Most real estate markets have some sort of cycle. In Alberta, house prices seem to be tied to world oil prices. Places like Vancouver used to have a seven-year cycle that was pretty reliable. Prices would bottom out and languish in the cellar for a year or more and then they would start to go up, slowly at first but then increasing steadily until the market got so overheated that the bubble burst and, in about a year or so, they'd get to the bottom again. The world being what it is, the bottom of one cycle would usually be a good bit higher than the bottom of the previous cycle. Life goes on.
I had many occassions to dwell on the true value of a home, meaning the usual mix of blue and white collar housing, entry level product in particular.
For many young Canadians, far too many, that first house is a make it or break it venture. If they catch the market at the right point and their jobs remain secure and their health remains good and neither of them gets sent to prison and any of a thousand other perils are avoided or fended off, they might just get "established" and on the road to a conventionally secure future.
But the first time homebuying market is fraught with perils such as unstable housing prices, interest rate fluctuations, speculators gaming the market, physical or emotional disability - any of which can transform that dream, starter home into a running nightmare that can readily strip away a decade's worth of opportunity and promise.
I know from seeing it too many times over and over and over again that the economic shitstorm that's coming our way will destroy too many otherwise good marriages. It will take down too many otherwise good, decent, hardworking and contributing members of society. Most of them will eventually bounce back, most but not all. Some simply fall between the cracks and, as often as not, they're the type of people who could never imagine that happening to them, at least not before it happens.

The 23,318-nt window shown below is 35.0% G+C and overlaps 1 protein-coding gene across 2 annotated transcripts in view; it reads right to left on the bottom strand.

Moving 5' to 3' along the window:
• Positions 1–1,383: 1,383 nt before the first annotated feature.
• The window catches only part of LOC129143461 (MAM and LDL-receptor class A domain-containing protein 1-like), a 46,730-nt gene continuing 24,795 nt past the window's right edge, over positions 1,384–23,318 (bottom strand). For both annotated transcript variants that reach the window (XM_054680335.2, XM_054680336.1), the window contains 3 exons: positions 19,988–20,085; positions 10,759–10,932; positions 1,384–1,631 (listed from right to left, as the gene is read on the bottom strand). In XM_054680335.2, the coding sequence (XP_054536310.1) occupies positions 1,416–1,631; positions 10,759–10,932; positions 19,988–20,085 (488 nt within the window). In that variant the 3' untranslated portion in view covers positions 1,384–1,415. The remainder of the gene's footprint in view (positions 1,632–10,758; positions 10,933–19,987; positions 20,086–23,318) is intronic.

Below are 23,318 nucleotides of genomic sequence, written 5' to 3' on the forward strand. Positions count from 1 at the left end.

I'm no social scientist, just a layman with a bagful of experiences of other peoples' misfortunes. Those experiences have shattered a lot of popular misconceptions I once embraced and they've honed a rough understanding of what happens to good people and what we need to do to at least try to keep them from falling through the cracks.
What I have seen convinces me that we, as a society, as a people, need to dampen vagary and speculation in the housing market to the greatest extent possible. I read many years ago that some Scandinavian countries had decided that the key to providing citizens with decent, affordable and dependable housing required measures that deterred those who would treat the housing stock as a speculative commodity.
The basic idea is that housing stock is for people who need to purchase housing. That means applying tax disincentives that drive speculators, "flippers" out of the market entirely. Tax away speculative profit in the resale market (you can't drive builders and developers out of the market, that's self-defeating). Housing stocks, restricted to those buyers who actually want to live in those houses, will find a stable, moderate and true market value. Because housing becomes traded predominantly on the strength of its accommodation value, it becomes tied to a much more stable yardstick that is, in turn, tied to actual wages and affordability.
I realize this sounds socialist as hell and it probably is. I'm also sure that, to those who haven't experienced the real fallout of rapidly fluctuating, speculative housing booms and busts, this might sound abhorrent and inexplicable. It's only when you've seen the full measure of the social damage the existing system inflicts that market moderation even begins to make sense and then it becomes compelling.
I have no self-interest in this debate, no axe to grind. I am, thankfully, well past that. Yet I believe that we have so much to gain from removing housing from the gamut of speculative commodities and so very little to lose in consequence.
I'm reminded of the argument of an Ontario cabinet minister (premier possibly) on the banning of pitbulls. He pointed out the thousands of breeds of dogs available to fanciers and that the ban applied to just one of them. It made the objections sound pretty insignificant from that perspective.
Does anyone believe that, if we drove speculation out of the housing market, we'd suddenly find ourselves short of commodities available for speculation? That's utter nonsense.
Another blogger noted today that Stephen Harper has gone from acknowledging a "technical recession" to accepting the possibility of a full-blown depression in just a few weeks. In capitals throughout the Western world, leaders are suddenly talking seriously about "New Deal" style capital spending programmes. You don't go through these things without a sharp rethinking of society and social values. What better opportunity to begin putting our minds to this whole business of affordable, stable housing?